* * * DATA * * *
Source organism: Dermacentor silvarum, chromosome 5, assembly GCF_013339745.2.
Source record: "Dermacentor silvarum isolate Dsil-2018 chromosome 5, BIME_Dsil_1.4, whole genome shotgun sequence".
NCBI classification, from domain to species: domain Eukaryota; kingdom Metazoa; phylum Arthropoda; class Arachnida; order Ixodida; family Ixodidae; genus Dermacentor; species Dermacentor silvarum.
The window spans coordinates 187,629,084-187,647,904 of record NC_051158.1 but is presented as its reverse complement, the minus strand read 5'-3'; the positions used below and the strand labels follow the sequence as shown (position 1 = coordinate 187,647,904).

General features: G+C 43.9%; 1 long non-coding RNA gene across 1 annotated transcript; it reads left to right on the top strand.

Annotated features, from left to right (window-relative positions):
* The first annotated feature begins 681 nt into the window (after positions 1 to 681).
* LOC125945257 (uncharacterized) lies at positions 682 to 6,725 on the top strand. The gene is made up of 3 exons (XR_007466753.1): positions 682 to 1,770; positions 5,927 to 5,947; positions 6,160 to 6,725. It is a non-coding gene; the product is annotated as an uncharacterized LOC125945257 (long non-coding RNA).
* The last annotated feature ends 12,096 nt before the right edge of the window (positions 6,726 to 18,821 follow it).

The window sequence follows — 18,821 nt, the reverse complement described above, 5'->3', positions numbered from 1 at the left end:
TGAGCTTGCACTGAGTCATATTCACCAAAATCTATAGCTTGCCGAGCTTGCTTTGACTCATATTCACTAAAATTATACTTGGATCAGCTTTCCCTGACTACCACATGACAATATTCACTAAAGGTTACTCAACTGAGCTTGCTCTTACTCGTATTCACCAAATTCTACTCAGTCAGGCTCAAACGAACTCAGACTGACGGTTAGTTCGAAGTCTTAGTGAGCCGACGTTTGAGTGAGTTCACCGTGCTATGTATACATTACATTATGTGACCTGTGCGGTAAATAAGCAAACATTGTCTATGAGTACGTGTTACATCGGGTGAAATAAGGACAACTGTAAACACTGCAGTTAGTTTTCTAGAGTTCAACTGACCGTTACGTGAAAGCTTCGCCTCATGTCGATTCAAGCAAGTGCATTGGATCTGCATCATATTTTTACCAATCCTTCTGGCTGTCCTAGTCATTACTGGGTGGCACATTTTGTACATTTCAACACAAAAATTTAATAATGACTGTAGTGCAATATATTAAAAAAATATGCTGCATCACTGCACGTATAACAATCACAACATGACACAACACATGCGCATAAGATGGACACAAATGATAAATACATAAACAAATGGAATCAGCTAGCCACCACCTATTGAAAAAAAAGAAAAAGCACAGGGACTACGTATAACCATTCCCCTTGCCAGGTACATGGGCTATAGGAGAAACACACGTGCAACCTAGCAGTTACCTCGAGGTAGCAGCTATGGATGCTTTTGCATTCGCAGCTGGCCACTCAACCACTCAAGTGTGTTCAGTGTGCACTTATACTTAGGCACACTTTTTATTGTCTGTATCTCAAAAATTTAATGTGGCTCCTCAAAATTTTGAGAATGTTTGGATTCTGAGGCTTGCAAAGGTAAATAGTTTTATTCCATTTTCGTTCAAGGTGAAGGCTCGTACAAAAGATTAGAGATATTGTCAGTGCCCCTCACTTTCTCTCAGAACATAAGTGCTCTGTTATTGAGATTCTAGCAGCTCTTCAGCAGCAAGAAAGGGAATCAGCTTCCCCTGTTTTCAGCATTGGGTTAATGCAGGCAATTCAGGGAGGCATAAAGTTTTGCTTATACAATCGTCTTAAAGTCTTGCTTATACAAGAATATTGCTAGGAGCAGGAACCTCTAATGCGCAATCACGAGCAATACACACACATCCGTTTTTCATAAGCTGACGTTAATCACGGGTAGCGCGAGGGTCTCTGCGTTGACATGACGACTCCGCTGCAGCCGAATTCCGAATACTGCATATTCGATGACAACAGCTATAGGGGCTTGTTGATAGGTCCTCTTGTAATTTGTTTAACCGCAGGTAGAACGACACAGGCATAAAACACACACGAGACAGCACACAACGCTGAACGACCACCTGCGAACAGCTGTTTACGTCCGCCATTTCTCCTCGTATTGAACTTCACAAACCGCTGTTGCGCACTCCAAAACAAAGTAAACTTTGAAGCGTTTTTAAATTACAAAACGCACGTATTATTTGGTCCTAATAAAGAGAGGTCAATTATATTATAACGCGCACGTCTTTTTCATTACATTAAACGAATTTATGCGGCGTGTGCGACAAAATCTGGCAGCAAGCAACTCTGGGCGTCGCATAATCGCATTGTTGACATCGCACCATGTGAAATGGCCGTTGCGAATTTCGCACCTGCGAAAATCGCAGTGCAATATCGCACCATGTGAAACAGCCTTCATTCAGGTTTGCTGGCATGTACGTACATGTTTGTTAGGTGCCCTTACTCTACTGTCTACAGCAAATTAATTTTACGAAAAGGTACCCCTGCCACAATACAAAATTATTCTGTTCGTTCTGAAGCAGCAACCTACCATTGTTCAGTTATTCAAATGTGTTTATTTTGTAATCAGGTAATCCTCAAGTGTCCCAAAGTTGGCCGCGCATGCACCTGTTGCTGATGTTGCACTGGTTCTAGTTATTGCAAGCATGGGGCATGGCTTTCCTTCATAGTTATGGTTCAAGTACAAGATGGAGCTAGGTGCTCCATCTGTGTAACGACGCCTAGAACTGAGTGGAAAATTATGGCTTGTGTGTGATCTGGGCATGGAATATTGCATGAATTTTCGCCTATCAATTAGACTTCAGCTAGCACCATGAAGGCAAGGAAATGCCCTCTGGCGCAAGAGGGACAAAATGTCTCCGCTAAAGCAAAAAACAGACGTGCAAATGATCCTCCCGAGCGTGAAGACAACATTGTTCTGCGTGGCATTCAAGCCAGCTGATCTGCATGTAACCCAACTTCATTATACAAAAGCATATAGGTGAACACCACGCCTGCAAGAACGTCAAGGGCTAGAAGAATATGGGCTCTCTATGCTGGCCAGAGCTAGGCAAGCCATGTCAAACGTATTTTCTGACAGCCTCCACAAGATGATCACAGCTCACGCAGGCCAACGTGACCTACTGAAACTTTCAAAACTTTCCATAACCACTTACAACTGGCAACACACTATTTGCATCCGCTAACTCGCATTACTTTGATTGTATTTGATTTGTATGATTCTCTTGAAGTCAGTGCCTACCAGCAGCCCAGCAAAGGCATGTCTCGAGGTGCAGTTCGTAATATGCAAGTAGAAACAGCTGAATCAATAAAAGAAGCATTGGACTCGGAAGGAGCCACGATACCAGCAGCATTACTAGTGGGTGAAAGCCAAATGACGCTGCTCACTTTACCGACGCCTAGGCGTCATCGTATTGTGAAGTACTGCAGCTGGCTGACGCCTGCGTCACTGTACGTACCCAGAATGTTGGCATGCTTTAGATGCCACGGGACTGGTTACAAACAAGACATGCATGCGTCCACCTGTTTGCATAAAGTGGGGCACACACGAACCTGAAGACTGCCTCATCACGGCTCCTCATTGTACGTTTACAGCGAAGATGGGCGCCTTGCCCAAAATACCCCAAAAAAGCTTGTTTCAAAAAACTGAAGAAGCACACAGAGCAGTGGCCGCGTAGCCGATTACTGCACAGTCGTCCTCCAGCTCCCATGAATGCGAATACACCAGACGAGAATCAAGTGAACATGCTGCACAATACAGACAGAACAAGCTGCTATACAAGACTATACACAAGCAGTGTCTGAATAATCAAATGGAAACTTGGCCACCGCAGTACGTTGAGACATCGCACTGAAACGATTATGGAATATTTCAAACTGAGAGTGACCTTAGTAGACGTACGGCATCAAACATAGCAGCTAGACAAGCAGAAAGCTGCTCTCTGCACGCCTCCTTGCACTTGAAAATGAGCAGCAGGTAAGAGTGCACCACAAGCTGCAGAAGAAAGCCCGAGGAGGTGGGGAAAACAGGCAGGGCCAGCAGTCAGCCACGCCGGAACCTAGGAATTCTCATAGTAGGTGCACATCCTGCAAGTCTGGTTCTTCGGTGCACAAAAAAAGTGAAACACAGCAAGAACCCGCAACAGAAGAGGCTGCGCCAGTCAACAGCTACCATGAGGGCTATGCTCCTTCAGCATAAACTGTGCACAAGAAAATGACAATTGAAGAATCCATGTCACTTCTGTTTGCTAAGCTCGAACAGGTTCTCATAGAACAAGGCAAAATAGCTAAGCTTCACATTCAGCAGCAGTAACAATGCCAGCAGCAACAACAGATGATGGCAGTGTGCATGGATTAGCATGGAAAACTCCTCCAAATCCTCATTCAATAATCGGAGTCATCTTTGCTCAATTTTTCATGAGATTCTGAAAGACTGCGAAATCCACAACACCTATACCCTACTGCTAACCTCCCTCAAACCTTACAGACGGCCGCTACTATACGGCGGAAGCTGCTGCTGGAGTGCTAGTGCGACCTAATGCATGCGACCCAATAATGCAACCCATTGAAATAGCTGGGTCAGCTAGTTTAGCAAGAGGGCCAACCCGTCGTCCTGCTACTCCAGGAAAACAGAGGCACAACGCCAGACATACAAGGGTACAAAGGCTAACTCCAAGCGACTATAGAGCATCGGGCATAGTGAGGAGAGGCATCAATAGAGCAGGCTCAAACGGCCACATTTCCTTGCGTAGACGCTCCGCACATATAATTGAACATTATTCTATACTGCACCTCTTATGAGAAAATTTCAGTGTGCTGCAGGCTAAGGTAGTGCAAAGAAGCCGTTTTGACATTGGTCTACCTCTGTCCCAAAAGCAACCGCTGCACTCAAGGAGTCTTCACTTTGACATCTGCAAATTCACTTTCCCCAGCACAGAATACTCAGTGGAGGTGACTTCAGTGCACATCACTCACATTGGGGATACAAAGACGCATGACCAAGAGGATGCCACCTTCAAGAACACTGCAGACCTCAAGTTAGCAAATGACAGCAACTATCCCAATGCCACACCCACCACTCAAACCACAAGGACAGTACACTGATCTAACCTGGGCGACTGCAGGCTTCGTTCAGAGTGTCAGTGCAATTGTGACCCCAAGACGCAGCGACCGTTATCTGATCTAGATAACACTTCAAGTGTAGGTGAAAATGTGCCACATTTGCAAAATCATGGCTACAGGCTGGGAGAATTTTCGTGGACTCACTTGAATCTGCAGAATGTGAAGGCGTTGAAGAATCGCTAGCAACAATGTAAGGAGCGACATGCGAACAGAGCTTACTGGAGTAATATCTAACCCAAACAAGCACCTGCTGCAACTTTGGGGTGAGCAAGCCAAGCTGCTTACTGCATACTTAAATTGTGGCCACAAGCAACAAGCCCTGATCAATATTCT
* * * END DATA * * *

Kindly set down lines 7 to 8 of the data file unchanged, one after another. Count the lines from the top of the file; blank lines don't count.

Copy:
* The first annotated feature begins 681 nt into the window (after positions 1 to 681).
* LOC125945257 (uncharacterized) lies at positions 682 to 6,725 on the top strand. The gene is made up of 3 exons (XR_007466753.1): positions 682 to 1,770; positions 5,927 to 5,947; positions 6,160 to 6,725. It is a non-coding gene; the product is annotated as an uncharacterized LOC125945257 (long non-coding RNA).